“I am the rhinoceros… Well, that’s not strictly true, but it sure seems that way sometimes…”
She lifted her head away from the silk sheet that separated his heartbeat from her ear, tilting her elegant chin up and raising her eyes in a fruitless attempt to meet his gaze, which was fixed on a point some miles above the ceiling.
“You know that koan about the rhinoceros fan? Where the student is asked to bring his master the rhinoceros-horn fan… and when the student tells the master that the fan is broken, the master asks for the rhinoceros instead?”
She nodded silently, still craning to see his face; she'd heard this story before.
“I think I have it figured out, to the extent one figures these things out.”
“Oh. Really?” she moused, trying to decide whether or not she was feigning interest in an explanation.
“In the story, the student is dumbfounded by the question, and is only enlightened when a second acolyte writes the characters for ‘rhinoceros’ on a piece of paper and hands it to the master.”
She had decided she was feigning interest.
“It’s a lateral move, you see. The paper is a lateral solution to an intractable linear problem. It’s the weird answer from left field that not only solves the problem, but illuminates it in a fresh way.”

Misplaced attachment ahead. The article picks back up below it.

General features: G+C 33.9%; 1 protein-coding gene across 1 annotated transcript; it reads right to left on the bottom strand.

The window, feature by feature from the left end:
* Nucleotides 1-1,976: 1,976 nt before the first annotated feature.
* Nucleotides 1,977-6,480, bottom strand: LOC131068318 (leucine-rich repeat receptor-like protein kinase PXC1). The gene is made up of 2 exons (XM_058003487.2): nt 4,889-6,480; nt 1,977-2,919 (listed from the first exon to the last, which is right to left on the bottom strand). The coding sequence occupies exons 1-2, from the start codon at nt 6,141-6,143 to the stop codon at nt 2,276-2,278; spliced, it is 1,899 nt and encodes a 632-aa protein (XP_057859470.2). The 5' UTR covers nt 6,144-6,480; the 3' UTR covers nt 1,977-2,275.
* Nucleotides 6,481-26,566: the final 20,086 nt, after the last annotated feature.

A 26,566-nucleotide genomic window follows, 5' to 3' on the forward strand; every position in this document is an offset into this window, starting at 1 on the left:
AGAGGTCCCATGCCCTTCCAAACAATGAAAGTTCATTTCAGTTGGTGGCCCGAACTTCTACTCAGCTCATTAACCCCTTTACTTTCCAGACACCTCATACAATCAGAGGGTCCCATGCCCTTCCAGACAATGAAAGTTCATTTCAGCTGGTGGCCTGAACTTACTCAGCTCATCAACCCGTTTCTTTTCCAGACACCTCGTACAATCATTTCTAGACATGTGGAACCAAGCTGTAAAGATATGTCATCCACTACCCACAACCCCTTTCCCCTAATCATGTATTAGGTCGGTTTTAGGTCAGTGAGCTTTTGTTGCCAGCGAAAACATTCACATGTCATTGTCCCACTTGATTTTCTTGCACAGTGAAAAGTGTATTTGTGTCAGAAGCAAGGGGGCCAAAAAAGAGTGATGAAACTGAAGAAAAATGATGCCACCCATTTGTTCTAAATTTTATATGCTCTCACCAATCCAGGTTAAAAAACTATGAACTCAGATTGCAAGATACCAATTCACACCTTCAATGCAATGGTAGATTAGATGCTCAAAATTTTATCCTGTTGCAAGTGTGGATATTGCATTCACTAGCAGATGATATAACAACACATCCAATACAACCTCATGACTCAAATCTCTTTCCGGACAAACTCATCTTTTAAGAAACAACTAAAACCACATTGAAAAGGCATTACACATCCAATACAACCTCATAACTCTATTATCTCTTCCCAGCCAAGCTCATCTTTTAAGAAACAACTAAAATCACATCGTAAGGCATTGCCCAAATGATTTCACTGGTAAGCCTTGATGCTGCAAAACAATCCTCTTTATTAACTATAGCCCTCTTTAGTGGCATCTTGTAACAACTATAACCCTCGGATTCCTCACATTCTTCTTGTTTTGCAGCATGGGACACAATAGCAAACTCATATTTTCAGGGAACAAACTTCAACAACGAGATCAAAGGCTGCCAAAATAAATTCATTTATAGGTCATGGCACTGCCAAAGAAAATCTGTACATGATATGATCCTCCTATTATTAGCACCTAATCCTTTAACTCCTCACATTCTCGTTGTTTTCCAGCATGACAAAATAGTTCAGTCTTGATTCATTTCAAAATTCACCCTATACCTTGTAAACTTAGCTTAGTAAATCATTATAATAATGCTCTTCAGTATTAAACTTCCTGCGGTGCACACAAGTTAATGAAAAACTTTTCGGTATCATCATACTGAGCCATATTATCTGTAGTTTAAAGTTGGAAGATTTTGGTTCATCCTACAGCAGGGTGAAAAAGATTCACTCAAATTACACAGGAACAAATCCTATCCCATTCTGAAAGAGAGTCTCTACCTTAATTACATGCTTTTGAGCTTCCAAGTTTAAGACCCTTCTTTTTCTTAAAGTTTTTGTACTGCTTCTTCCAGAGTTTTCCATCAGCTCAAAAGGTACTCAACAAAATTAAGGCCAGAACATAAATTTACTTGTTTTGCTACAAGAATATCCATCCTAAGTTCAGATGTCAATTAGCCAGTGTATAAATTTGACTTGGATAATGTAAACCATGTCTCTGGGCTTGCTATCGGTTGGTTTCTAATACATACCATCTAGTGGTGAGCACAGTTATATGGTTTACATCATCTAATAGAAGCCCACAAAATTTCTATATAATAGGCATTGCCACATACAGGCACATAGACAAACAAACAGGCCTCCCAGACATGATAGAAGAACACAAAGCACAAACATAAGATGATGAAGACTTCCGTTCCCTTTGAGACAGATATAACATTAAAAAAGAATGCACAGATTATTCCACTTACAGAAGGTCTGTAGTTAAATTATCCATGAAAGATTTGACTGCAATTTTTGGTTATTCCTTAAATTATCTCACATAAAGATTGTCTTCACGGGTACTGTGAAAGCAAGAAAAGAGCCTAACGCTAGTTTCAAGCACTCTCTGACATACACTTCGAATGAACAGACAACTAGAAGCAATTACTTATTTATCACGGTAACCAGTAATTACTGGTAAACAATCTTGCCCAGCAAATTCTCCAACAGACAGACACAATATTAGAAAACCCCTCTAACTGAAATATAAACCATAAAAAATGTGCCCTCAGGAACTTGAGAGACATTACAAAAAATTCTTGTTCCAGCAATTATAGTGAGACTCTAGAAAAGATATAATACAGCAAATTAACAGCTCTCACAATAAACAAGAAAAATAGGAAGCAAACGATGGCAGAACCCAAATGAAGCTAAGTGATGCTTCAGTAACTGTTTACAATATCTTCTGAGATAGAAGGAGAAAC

“And you’re the rhinoceros?” she asked, bringing her head back to rest on his chest.
“Well think of it this way - this koan thing. It’s been the rhinoceros. Like, since we broke up, things were bad for me, you know? But then I started doing those koan meditations. And then things started to turn around. I mean, you know I don’t go in for that crap. But here it is, and it works. And in the sense that there is no separation between one’s self and one’s path… that kinda makes me the rhinoceros.”
She let out an agreeable but noncommittal sigh, and wondered how long he’d hang around for today - she had stuff to do.